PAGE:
A NEW digital archive immortalising the contribution of members of the region's Jewish community to the First World War has been unveiled.

The We Were There Too project represents a permanent record of the lives of Jewish men, women and families between 1914 and 1918, and details their military service and efforts on the home front.

First introduced in London in 2016, the project has now been extended to the North West thanks to a Heritage Lottery Fund Grant.

The Mayor of Bury, Councillor Jane Black, attended the project's launch ceremony at the King David High School in Manchester alongside other civic, military and religious leaders.

Another launched ceremony was also held at Princess Road Synagogue in Liverpool.

Cllr Black said: "I attended this important event as Mayor, along with my husband Mark. Bury is a proud army town and it was so interesting to hear about this project as mayor, but also as a Jew whose father, uncles and grandfather fought in the British Army."

At the launches a series of emotive readings were given by young people and members of the Jewish community, including poems by Jewish war poets Isaac Rosenberg and Siegfried Sassoon.

A moving act of remembrance then followed, led by Reserve Army Chaplain Rabbi Ariel Abel.

The We Were There Too database will offer an insight into Jewish life in Britain in the early 20th century through a number of research resources which have been brought together for the first time.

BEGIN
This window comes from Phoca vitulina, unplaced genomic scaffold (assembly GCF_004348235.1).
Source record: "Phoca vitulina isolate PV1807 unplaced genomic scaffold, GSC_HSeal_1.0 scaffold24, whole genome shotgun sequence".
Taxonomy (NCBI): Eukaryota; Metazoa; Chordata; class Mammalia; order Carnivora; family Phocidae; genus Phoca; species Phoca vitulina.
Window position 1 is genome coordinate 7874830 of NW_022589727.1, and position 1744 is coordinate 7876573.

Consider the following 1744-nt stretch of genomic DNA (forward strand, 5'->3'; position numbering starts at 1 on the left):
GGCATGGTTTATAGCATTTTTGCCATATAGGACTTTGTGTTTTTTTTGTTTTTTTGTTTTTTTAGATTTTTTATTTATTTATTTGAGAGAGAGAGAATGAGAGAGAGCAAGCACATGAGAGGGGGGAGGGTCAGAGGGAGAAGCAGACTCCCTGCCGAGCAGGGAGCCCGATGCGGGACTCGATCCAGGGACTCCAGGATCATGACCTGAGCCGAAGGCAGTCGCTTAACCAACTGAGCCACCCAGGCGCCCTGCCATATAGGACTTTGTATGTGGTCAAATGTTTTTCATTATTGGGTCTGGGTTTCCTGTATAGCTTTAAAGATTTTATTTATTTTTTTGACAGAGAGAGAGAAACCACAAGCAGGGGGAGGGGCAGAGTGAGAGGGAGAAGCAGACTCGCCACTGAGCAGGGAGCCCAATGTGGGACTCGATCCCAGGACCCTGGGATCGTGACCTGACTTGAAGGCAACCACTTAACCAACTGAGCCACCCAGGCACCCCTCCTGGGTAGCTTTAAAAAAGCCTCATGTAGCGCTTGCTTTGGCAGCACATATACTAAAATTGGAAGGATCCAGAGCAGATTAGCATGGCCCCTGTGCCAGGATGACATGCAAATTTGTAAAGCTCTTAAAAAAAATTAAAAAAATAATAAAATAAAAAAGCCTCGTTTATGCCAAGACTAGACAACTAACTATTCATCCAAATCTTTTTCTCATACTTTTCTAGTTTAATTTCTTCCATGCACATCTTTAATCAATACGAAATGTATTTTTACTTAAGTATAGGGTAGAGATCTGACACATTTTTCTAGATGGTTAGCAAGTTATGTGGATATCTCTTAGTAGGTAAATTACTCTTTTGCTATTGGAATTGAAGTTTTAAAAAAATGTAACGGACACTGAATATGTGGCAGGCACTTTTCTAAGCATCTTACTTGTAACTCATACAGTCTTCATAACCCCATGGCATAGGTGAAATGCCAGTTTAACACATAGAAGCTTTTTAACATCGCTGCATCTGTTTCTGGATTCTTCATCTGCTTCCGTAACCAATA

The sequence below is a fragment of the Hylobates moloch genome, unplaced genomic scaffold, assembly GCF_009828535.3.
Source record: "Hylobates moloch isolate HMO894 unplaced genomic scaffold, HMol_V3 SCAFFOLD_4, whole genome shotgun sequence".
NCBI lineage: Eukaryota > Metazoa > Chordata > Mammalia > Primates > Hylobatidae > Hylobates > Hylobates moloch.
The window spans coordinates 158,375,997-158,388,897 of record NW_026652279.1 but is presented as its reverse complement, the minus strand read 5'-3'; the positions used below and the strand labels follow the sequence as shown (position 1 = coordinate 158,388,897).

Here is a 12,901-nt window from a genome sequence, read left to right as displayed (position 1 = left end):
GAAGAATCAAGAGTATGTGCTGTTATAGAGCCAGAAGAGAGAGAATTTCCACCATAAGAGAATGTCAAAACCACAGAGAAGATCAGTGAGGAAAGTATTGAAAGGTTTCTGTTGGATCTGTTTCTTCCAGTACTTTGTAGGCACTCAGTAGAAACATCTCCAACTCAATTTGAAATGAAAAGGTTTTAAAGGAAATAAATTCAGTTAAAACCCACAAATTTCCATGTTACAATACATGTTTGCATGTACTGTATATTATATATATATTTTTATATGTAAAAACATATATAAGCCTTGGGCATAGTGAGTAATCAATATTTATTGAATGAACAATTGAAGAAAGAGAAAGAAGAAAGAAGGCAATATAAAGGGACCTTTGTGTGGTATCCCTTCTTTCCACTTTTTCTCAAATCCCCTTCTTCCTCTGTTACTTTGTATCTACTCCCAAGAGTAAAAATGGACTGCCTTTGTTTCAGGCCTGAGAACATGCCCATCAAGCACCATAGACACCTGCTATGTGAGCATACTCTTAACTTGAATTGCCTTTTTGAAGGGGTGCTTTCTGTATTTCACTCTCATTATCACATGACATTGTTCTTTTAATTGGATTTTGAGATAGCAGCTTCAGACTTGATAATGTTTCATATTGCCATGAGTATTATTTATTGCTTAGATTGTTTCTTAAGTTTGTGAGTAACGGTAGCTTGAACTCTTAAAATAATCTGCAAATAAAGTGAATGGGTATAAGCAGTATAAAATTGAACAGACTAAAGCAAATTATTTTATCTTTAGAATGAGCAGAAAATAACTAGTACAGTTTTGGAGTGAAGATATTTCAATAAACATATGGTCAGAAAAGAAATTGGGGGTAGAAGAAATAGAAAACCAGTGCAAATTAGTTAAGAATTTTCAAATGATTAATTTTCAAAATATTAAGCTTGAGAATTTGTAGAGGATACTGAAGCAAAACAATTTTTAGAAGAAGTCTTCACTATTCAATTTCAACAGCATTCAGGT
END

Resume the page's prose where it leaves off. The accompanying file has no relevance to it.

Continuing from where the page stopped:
In the future more collections of rare material will be added, and, in keeping with Jewish tradition, the site will also allow visitors to permanently memorialise their ancestors to commemorate their deaths annually.

Cllr Black said: "As the years pass by and our ancestors are no longer with us, it is important to find ways to remember. The web technology used here will help us make the history of families and our country available to new generations.

"I was particularly moved to hear how some families are now able to say memorial prayers on the anniversaries of their ancestors’ deaths, so that their lives are now being remembered.

"My own grandfather fought in the First World War, and I hope to find out more about what he did through this project."

The project is now appealing from people to volunteer and help maintain the collections.

Volunteers will be offered training in research, handling historical information, technology project planning and communication.

Alan Fell, the We Were There Too project senior consultant, said: “We are now asking people to volunteer to help us maintain this important and valuable asset.

"Whatever your age, knowledge of the First World War, research experience or understanding of computers, if you think you have a family member who lived in Britain during the war, or are interested to research a name in the British Jewry Book of Honour, on a Synagogue Memorial Board, a gravestone or a host of other memorials, then we will help you to find out more about them and build a Personal Record.”

For more information or to get involved visit www.jewsfww.uk or email alan@jewsfww.uk.